Learn when to say ‘No’ without feeling guilty or being uncomfortable
There are times when we need to remind ourselves that we have VALUE. It entails our ability to saying ‘No’ without feeling guilty or being uncomfortable.
On one hand, we do not want to be unkind to them, but on the other – unkind to ourselves.
Where do we draw the line?
There are types of people who like to pursue their goals and agenda by obtaining multiple ‘yes-s’ from others. They are not necessary bad people, sometimes they are very good people who know how to make it work for both sides. I call it a ‘win-win’ situation.
The ‘win-win’ situation (should it ever happen to you) usually does not produce any sort of regret or an acute sense of discomfort. When they come to you to get your ‘yes’ (with a possibility of you saying ‘No’) they know that they'd better sweeten the pot to make that deal happen.
As a result, we WIN too. We get something rather than lose. We feel valued and appreciated instead of de-valued, used, and coned. Many healthy relationships unconsciously utilize this method. Tit-for-tat – you scratch my back and I’ll scratch yours. Sounds familiar?
All is good, but how do we deal with those who put pressure and coerce us in doing and saying things we do not want to do? They act like your ‘yes’ is expected which ultimately leaves us no choice, but to succumb.
“Hey, I need a ride to the airport at 4 am. My car is in service” or “Can I stay over at your place for a while until my current living situation sorts out?”
These people come in different shapes and colors. The common trait that unites them all is their ability to make us feel guilty and uncomfortable while demanding something. These people should be put in their place and be told to bug off except… that some of us are too nice or unsure when to put our foot down to prevent the abuse.
How can you make sure then? When is it OK to say ‘No’?
If the deal sounds like a ‘no-win’ for you, then it is OK to say ‘No’. In this crazy world of dating, relationships, and breakups one has to go after and defend their own interests. No one will do it for you. Guaranteed.
The ‘No’ you say to them should be your ‘Yes’ to you – i.e. Yes, I am being fair and kind to myself. I am not looking to compromise my interests, my believes, my feelings and values by agreeing to something that feels uncomfortable. My sense of well-being is a priority.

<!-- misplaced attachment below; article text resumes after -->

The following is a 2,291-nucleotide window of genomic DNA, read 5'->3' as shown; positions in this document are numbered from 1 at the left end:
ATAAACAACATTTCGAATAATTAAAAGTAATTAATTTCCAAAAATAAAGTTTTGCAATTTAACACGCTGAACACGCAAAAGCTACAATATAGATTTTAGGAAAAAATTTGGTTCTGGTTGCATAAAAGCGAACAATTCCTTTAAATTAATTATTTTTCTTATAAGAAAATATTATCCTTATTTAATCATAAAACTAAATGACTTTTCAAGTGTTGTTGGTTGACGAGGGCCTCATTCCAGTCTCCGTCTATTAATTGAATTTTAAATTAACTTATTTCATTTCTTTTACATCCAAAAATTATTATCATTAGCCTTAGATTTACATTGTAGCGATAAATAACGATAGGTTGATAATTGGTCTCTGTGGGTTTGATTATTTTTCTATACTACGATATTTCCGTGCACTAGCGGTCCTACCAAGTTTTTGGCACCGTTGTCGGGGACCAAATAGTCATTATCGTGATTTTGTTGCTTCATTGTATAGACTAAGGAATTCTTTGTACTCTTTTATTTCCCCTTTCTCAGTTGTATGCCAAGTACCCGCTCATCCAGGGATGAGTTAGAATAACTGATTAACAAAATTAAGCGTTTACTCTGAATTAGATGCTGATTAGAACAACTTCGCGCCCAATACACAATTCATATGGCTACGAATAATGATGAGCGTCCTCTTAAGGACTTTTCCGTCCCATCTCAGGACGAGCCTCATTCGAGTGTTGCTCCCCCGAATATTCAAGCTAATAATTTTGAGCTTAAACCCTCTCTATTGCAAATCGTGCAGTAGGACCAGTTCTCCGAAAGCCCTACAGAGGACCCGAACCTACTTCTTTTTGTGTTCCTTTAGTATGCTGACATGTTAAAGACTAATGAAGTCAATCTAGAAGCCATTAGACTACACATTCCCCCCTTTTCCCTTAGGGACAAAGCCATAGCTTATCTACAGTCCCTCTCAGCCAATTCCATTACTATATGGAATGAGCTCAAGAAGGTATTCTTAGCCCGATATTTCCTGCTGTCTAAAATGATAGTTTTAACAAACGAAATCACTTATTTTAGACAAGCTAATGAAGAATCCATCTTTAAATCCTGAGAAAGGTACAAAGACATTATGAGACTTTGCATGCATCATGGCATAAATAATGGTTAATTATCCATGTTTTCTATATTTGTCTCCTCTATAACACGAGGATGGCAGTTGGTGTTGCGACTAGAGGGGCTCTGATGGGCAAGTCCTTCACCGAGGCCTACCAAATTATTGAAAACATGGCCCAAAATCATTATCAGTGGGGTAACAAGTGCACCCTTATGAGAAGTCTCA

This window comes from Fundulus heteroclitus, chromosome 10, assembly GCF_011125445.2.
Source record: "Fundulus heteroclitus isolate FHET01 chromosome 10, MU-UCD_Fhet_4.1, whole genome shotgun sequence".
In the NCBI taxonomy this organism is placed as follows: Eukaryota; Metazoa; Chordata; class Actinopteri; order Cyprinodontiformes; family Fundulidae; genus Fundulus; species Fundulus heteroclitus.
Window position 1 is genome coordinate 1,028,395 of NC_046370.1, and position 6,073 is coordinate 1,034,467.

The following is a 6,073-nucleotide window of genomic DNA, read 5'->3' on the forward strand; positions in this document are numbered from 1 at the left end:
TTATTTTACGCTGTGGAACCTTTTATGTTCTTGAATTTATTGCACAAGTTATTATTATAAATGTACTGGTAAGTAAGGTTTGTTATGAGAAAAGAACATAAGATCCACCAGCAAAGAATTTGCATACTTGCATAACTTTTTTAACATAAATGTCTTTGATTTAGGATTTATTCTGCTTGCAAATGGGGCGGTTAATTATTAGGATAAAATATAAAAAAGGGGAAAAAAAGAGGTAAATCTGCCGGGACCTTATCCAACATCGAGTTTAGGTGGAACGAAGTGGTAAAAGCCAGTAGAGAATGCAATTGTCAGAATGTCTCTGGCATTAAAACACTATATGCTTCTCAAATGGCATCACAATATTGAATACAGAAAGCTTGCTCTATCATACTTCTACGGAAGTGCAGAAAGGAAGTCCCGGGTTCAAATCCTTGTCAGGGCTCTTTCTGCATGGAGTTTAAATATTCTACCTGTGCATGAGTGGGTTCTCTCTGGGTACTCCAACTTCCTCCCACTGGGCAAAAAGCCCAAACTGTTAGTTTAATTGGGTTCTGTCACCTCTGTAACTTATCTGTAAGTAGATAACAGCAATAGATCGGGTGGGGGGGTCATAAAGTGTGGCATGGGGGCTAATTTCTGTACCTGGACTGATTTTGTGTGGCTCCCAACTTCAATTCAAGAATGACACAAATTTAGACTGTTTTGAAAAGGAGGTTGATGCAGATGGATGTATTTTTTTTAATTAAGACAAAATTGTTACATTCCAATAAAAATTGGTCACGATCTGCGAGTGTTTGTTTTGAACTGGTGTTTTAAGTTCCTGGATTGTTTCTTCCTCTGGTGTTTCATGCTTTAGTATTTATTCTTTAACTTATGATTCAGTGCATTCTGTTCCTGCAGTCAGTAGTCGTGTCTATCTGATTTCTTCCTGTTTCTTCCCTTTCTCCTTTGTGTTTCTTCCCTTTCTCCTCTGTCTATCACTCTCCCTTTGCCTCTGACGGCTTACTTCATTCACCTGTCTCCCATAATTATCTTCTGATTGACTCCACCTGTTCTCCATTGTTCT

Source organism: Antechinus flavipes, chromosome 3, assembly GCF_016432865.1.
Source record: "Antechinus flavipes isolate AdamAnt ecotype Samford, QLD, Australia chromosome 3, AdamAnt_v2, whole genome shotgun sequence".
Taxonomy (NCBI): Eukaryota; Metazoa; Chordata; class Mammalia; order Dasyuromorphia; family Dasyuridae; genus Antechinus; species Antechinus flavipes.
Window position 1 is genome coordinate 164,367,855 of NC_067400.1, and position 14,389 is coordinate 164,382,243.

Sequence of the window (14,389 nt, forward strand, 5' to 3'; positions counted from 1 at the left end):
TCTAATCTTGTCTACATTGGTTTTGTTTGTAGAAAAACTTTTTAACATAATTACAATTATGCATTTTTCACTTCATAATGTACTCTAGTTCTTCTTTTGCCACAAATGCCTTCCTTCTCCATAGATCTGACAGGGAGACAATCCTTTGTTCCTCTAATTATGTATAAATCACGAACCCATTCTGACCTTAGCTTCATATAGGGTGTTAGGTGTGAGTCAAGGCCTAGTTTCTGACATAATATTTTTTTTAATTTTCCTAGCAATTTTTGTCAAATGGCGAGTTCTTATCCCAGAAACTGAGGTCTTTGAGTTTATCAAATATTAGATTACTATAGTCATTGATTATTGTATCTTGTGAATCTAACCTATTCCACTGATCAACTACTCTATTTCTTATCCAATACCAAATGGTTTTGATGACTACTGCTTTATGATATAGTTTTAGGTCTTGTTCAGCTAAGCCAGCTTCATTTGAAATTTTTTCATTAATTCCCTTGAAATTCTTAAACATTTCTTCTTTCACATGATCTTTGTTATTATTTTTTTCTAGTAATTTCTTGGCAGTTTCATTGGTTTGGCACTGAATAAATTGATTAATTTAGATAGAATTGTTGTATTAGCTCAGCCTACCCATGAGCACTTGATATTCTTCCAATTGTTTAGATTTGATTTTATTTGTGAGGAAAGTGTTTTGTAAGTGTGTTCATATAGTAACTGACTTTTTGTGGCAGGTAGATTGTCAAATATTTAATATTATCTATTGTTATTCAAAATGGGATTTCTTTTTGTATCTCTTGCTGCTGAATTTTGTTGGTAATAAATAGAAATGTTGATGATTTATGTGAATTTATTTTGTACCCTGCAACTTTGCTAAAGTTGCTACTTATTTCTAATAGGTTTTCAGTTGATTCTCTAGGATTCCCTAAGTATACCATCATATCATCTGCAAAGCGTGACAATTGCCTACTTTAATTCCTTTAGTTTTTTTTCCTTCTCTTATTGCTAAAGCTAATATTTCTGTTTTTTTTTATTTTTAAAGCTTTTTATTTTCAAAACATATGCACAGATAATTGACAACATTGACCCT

They are not a King to bow to or some sort of government authority to oblige to. You, on the other hand, your own lawyer who represents your interests. It does not take a rocket scientist to figure out what is wrong and what is right, what is fair and what is not fair to you in these kinds of situations.
The ‘No’ you say to them should be your ‘Yes’ to you – i.e. Yes, I am not trying to manipulate anyone, coerce them into something or make them feel a certain way.
I know of some women who said ‘yes’ to creeps, womanizers, and men with crazy fetish issues hoping that would change the man or the status of a relationship.
Don’t you hate yourself after agreeing to something utterly nuts? Do you remember what the results were?
When we go against ourselves and say yes to something we do not want, hoping ‘to collect’ on the debt later, we compromise our self-value and break our boundaries.
By trying to please we hope they will feel differently and grow to be more appreciative. We think we are in control… except that we are not.
This sort of pleasing thing may get out of hand because once we are in this mode (determined to change them) it is difficult to stop. There will always be frustration, disappointment, and anger ALONG WITH ‘maybe if I go along with them one more time things will change’.
Rather than making it clear to ourselves and to them, we choose to hide behind our manipulative and multiple ‘Yes’ –s. Is that because we do not want to confront an uncomfortable truth? Is it because it is easier to say ‘yes’ than face the honest truth of where we stand?
Do not say ‘Yes’, hoping to collect later. It is a waste of time and energy. It has to be a healthy ‘No’ with no guilt attached to it.
Do not worry about saying ‘No’ to situations that potentially are bad for you in the long-term. Be it a lousy job offer or a loser looking to live off of you – say ‘No’ to these things as they will turn to be damaging and toxic in the long run.
Feel free to say ‘No’ to:
~ anything that affects the quality of your life
~ some sort of short-term weird stunts with damaging consequences
~ the same type of men with the same type of dating agenda (that did not work out in the past)
~ something that does not feel right (no solid proof necessary)
~ to ‘fit in’ and be ‘accepted’
~ something that may trigger a sense of insecurity or bad obsessions
Create and stick to your own boundaries. Know what is acceptable and what is unacceptable to you. You are the CEO of your own life who has the right to say ‘No’ when a situation calls for it.
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